Michel Kammoun

Source: Courtesy of Orjouane Productions

Michel Kammoun

Lebanese writer and director’s Michel Kammoun’s second feature Beirut Hold’em uses gambling to frame the lives of the urban poor in his native city of Beirut, with the title taking its name from a popular local card game.

The film is making its world premiere at this week’s inaugural edition of the Red Sea International Film Festival, among nine titles showing in the Arab Spectacular, one of the festival’s 11 programmes.

Palestinian actor Saleh Bakri stars as a small-time gambler in his 40s, struggling to rebuild his life after a few years in prison. The story joins him as he arrives back in Beirut, where he finds his family fractured by his younger brother’s death, his girlfriend preparing to emigrate, and all his money stolen. When he is not scraping together cash, he hangs out with his three boyhood friends, a mechanic, a jockey; and a wheeler-dealer, who makes a living through sometimes-shady business deals.

Beirut Hold’em was conceived in the pre-Covid era, though production was interrupted by pandemic and the crises that have hit Lebanon since late 2019, from the country’s interminable economic and financial collapse to the deadly ammonium nitrate blast that devasted Beirut in August 2020.

“It’s difficult making films in this country,” says Kammoun.  “This one was a particularly difficult. It was ambitious and a bit complicated to make, production-wise. Funding is always a problem, but of course any filmmaker could tell you the same.”

Kammoun’s award-winning 2006 debut feature Falafel was explored the lives of Lebanon’s lower middle class, struggling to retain respectability in a chaotic, at times seedy circumstances.

Of Beirut Hold’’em, he says: “I became a bit haunted by the story of this guy, trying to rebuild his life after losing everything. I started to think about how many chances we get in life. Do you have the right to a second chance? What can you rely on, when nothing is sure, when you’re living in a society where you’re forced to gamble on your own future?

“[He]  wants to build something solid for himself, to be able stay in his country, but he has to live through one last period of loss before he can start over again. Through him we see the struggling classes, which unfortunately is now the story of most people nowadays. But for me these are never tragic stories. They’re stories of life going on.”

Funding the film


Source: Courtesy of Orjouane Productions

Beirut Hold’em

Shooting for Beirut Hold’em got underway against the backdrop of the struggling national economy, giving lead producer Sabine Sidawi of Beirut-based production house Orjouane Productions, and its Lebanese co-producer Abbout Productions, a challenge when it came to raising the budget.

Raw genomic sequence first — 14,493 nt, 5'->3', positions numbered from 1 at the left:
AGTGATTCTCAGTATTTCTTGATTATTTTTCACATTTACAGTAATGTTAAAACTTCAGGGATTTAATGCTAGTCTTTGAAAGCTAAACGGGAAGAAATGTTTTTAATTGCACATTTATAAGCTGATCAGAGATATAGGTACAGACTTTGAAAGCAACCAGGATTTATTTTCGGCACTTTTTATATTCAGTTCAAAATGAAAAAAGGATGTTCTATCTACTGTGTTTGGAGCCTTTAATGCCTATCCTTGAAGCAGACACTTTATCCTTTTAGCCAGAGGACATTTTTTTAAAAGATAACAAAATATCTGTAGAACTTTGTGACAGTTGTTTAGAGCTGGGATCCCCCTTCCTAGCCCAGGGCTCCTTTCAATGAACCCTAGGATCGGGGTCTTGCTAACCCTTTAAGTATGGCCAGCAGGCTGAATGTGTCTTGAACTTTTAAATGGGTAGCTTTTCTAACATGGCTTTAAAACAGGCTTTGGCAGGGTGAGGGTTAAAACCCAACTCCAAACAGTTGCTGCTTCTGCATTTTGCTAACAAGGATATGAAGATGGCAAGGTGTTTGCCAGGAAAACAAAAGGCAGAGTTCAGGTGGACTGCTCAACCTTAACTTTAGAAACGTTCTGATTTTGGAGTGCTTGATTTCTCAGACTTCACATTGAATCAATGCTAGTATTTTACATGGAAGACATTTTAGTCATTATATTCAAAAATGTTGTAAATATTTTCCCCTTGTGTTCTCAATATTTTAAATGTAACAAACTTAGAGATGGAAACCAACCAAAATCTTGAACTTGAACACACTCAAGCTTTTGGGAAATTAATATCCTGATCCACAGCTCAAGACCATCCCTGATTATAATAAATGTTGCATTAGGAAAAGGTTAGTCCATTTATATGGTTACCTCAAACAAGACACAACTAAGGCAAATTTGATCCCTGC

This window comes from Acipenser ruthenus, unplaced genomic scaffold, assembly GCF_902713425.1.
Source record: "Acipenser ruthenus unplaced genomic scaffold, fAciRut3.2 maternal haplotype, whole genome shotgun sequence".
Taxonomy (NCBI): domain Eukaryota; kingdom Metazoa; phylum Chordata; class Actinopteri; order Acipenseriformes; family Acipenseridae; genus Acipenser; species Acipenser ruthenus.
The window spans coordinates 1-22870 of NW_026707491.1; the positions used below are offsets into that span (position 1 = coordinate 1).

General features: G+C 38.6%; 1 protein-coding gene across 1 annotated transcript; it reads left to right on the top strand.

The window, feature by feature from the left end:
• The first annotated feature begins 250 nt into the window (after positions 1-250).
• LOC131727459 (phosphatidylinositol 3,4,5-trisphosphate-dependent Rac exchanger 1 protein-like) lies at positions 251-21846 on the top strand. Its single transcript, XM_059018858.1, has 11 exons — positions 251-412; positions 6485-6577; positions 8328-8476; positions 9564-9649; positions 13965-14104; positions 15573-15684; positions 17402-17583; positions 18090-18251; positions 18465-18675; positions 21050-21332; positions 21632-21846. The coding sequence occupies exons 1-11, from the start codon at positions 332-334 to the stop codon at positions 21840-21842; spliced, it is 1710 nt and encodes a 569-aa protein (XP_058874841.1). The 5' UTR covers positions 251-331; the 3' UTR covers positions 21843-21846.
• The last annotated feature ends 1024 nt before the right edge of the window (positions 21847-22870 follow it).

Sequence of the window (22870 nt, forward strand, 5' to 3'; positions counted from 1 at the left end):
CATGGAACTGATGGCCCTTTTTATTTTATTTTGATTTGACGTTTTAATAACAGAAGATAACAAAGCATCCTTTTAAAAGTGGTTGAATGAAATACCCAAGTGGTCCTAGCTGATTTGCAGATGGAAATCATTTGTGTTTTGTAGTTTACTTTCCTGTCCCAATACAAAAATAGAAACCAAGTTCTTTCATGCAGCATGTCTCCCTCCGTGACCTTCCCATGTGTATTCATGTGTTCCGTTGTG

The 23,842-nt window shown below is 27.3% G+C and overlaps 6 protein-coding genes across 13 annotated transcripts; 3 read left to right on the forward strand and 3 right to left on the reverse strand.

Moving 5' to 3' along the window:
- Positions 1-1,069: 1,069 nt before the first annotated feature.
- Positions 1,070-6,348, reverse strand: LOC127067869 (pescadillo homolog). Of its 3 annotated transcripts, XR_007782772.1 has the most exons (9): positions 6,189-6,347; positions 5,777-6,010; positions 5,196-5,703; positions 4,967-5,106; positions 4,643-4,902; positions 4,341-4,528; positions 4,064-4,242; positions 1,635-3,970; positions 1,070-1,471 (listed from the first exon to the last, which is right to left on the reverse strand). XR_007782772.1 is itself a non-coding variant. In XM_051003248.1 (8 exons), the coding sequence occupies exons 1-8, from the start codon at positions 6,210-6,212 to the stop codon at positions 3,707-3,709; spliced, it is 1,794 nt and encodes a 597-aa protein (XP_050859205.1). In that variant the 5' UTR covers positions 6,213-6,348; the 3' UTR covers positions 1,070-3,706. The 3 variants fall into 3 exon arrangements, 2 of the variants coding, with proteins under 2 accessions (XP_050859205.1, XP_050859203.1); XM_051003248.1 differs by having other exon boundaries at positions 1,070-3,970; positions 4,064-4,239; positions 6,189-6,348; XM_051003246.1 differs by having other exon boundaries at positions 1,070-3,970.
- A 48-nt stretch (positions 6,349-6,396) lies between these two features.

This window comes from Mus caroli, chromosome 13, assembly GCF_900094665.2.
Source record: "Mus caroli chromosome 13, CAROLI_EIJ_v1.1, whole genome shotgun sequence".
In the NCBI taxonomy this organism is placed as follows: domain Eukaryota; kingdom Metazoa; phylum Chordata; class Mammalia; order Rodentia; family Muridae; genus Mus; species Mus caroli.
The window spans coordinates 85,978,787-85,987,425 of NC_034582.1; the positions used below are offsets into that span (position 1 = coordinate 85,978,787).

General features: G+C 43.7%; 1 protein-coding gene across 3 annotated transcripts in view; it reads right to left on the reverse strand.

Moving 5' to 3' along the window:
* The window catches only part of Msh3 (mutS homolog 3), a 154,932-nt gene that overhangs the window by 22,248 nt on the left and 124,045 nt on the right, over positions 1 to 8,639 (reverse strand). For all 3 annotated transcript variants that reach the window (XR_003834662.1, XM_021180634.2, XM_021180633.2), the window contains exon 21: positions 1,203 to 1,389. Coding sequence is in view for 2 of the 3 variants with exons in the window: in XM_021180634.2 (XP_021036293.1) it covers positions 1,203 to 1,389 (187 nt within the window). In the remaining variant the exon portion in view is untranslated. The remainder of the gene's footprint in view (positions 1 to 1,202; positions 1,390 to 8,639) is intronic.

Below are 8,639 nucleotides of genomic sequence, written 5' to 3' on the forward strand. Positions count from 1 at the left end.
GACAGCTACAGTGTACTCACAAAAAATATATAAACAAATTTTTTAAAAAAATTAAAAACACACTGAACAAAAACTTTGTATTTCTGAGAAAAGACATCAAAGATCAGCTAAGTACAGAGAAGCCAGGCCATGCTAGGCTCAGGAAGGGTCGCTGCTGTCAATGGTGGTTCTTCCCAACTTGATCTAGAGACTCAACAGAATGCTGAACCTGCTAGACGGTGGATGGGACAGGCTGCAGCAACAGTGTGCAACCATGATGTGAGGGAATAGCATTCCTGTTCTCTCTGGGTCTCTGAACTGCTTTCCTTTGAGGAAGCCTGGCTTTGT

According to Sidawi, the film was backed by Orjouane Productions, Roy Films, Doha Film Institute, Arab Fund for Arts and Culture, Fond Francophone, Arab Radio Television, Abbout Productions, Treehouse media, Chart, the Postoffice, and Bekaa Group.

“The big challenge was to secure the [budget to make a film of the] quality that I was dreaming of…to shoot the story I’d been dreaming of,” says Kammoun. “My obsession, and that of my producer Sabine Sidawi, and all the team, was to preserve that quality. It was extremely tough. Only limited resources were available on the ground.

“Even in Hollywood you hear these stories of ‘If only we had another $15 million’,” he laughs. “In our case there were a number of things that were complicated to do technically. My God, shooting horses at the track, staging your own races. We had a large cast and a small budget, so the challenges were huge.

“It was a life-changing experience, one it will be very difficult to manage a second time,” he. continues. ”At the same time, I’m very pleased with the film. Knowing all the challenges, the lack of resources, I’m proud of it.”

Like many filmmakers of his generation, Kammoun is a great lover of film and the theatrical experience but, when it comes to getting his work out there, the lockdown has made him a believer in the streaming services.

“It’s a difficult question because of course I want to show the film on the big screen if it’s possible, but the streaming platforms are here to stay. Streaming, and its ability to potentially reach so many people, is a big deal. Yet this film was shot using vintage anamorphic lenses to get the look we wanted. Sharing it on a big screen will be a different experience.”

  • Saudi Arabia’s Red Sea Film Festival launches defining first edition